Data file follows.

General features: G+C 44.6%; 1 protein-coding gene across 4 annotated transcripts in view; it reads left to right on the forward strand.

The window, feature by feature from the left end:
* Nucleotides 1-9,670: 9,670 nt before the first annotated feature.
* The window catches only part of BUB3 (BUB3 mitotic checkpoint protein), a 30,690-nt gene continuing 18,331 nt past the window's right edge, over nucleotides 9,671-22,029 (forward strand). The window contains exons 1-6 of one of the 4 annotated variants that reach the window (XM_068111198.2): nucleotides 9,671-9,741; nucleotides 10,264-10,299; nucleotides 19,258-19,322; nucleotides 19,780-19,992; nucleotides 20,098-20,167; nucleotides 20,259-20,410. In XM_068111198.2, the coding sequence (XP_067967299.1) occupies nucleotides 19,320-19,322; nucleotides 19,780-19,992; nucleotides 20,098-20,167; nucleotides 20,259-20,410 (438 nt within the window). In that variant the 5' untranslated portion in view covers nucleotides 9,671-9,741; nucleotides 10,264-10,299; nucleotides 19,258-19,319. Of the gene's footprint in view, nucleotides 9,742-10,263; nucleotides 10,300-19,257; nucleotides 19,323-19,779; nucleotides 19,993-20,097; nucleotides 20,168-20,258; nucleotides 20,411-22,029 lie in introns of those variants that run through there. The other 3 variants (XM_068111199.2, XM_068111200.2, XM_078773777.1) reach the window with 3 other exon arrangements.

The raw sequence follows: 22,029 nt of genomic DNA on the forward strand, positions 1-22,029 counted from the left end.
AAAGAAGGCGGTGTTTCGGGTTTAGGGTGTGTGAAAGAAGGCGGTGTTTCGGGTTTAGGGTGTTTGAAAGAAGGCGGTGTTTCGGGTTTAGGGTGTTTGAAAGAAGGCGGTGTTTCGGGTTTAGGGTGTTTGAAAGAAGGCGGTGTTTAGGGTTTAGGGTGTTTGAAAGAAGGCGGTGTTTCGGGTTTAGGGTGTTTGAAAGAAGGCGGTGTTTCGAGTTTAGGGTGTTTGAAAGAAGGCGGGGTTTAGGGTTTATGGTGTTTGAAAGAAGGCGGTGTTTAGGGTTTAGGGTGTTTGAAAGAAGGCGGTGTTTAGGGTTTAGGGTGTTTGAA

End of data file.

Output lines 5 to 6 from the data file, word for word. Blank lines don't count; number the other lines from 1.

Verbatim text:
The raw sequence follows: 22,029 nt of genomic DNA on the forward strand, positions 1-22,029 counted from the left end.
AAAGAAGGCGGTGTTTCGGGTTTAGGGTGTGTGAAAGAAGGCGGTGTTTCGGGTTTAGGGTGTTTGAAAGAAGGCGGTGTTTCGGGTTTAGGGTGTTTGAAAGAAGGCGGTGTTTCGGGTTTAGGGTGTTTGAAAGAAGGCGGTGTTTAGGGTTTAGGGTGTTTGAAAGAAGGCGGTGTTTCGGGTTTAGGGTGTTTGAAAGAAGGCGGTGTTTCGAGTTTAGGGTGTTTGAAAGAAGGCGGGGTTTAGGGTTTATGGTGTTTGAAAGAAGGCGGTGTTTAGGGTTTAGGGTGTTTGAAAGAAGGCGGTGTTTAGGGTTTAGGGTGTTTGAA